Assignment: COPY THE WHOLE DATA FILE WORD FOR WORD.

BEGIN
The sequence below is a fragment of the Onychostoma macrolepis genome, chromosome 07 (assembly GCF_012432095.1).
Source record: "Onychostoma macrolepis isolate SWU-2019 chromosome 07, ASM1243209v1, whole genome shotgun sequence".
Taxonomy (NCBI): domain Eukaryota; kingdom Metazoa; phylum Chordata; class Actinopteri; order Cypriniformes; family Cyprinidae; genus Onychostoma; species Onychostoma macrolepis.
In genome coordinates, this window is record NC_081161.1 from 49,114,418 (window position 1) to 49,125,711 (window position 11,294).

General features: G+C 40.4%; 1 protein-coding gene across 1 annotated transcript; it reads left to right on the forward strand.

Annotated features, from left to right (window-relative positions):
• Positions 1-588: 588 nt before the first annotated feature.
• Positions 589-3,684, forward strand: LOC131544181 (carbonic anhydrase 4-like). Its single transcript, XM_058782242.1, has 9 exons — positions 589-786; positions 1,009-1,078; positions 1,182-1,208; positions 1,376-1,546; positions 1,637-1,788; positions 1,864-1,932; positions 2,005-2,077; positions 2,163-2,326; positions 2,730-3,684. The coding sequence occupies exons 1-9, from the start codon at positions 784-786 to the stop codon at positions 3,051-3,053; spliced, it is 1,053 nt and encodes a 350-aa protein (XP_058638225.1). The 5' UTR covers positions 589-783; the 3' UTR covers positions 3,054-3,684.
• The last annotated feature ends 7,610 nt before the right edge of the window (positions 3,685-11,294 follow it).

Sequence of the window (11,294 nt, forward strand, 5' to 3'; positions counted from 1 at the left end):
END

The sequence below is a fragment of the Onychostoma macrolepis genome, chromosome 07 (assembly GCF_012432095.1).
Source record: "Onychostoma macrolepis isolate SWU-2019 chromosome 07, ASM1243209v1, whole genome shotgun sequence".
Taxonomy (NCBI): domain Eukaryota; kingdom Metazoa; phylum Chordata; class Actinopteri; order Cypriniformes; family Cyprinidae; genus Onychostoma; species Onychostoma macrolepis.
In genome coordinates, this window is record NC_081161.1 from 49,114,418 (window position 1) to 49,125,711 (window position 11,294).

General features: G+C 40.4%; 1 protein-coding gene across 1 annotated transcript; it reads left to right on the forward strand.

Annotated features, from left to right (window-relative positions):
• Positions 1-588: 588 nt before the first annotated feature.
• Positions 589-3,684, forward strand: LOC131544181 (carbonic anhydrase 4-like). Its single transcript, XM_058782242.1, has 9 exons — positions 589-786; positions 1,009-1,078; positions 1,182-1,208; positions 1,376-1,546; positions 1,637-1,788; positions 1,864-1,932; positions 2,005-2,077; positions 2,163-2,326; positions 2,730-3,684. The coding sequence occupies exons 1-9, from the start codon at positions 784-786 to the stop codon at positions 3,051-3,053; spliced, it is 1,053 nt and encodes a 350-aa protein (XP_058638225.1). The 5' UTR covers positions 589-783; the 3' UTR covers positions 3,054-3,684.
• The last annotated feature ends 7,610 nt before the right edge of the window (positions 3,685-11,294 follow it).

Sequence of the window (11,294 nt, forward strand, 5' to 3'; positions counted from 1 at the left end):